2.8%. This figure is what we keep coming back to. A 2.8% cut to the FY13 Federal Budget. As in sequester.
Yes, we all understand now that the sequester doesn’t allow many federal agencies the discretion to cut where it makes the most sense. Yes, it’s stupid dysfunctional policy designed to force some kind of eventual compromise.
But hold on a second… The House sent up a bill that would give the President discretion to enforce those 2.8% in cuts. Cut where you need to, just cut. He didn’t like that, though, because that puts the impetus for this thing on him.
The President’s proposal included another tax increase on the wealthy and the elimination of some tax loopholes. The classic moving of the goal posts. No-go for Republicans – they can’t abide another tax increase. Meanwhile, no one can seem to agree on the amount of chaos and disaster the sequester cuts will truly cause. Will 2.8% in cuts truly wreck things? Even if applied stupidly?
Huh. If you’re in the ever-dwindling segment of working Americans who actually pay taxes, you no doubt noticed that the restored payroll tax took about 2% of your takehome. Pick up a newspaper anywhere in the country and you’ll see stories of teachers, laborers, cops – all agreeing to pay freezes, etc. With the rising cost of gas and healthcare, those folks are absorbing 2-3% in pay reductions at the very least. Somehow, we survive.
But the government can’t manage 2.8%.
Ask about any Illinois resident how much their local school district had to cut this year due to decades of mismanagement by our deadbeat state government. I know what our school had to cut, and it’s a lot more than 2.8%.
We’ve been watching this whole thing very closely – for the sheer political theater and because it does directly affect us in Beemsville. The whole thing would be funny if it weren’t so stupid. We submit the following:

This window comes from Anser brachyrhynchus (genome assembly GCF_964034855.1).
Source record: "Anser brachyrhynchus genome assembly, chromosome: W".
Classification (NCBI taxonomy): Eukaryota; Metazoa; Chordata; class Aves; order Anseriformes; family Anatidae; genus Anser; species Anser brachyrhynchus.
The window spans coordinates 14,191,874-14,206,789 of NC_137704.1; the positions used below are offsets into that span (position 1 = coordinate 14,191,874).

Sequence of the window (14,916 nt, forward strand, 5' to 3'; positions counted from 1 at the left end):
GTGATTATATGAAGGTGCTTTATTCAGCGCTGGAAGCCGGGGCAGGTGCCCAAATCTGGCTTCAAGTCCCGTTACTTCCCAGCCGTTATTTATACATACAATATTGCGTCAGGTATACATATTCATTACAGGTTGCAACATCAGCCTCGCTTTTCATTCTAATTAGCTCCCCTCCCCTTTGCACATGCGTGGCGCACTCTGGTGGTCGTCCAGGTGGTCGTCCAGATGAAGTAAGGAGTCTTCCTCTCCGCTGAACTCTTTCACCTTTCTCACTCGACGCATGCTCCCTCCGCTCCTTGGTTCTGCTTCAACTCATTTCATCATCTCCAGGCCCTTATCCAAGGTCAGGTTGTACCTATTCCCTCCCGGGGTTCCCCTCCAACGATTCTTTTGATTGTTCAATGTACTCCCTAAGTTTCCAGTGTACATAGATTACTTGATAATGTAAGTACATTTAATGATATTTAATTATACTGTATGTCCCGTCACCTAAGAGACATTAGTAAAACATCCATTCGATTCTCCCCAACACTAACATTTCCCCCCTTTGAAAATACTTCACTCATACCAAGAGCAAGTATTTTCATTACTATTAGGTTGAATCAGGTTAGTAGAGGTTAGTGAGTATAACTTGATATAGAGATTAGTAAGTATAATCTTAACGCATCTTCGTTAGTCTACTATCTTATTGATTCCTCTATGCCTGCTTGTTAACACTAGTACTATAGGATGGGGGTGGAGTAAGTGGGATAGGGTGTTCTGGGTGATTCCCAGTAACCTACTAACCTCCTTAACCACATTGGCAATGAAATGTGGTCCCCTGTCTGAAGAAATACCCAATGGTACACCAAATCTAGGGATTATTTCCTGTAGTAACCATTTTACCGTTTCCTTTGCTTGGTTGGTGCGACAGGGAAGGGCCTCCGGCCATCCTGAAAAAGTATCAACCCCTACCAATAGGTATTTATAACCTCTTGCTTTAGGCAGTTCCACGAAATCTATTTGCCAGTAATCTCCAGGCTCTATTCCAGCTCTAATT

- Most Americans believe the government is too big and needs to be cut. 2.8% ain’t much in the grand scheme.
- Most Americans are in favor of the kind of tax reform that eliminates loopholes and simplifies things, even if we don’t agree that the rich need to be taxed more.
Point 1 is anathema to the President. He’s turning out to be just what his detractors have accused him of – an old school big government liberal masquerading as a progressive. To him the government is the great arbiter of fairness; he can’t cut here because that would undermine his whole philosophy Point 2 is a big problem for Republicans, because of their deep obligations to big, old money and their own damaged political psyches.
So both sides appear to have accepted the sequester because their political calculus says it will hurt the other guys worse. Compromise for the greater good isn’t an option. You want to talk about dysfunction…
The 2.8% and whatever interruption to service and national security this entails should be much less a concern than what this whole situation says about leadership and reason (or lack thereof) in Washington D.C. Next up: the countdown to the expiration of the continuing resolution (which funds the government) at the end of the month. We don’t know what will happen, but we’re betting on stupid.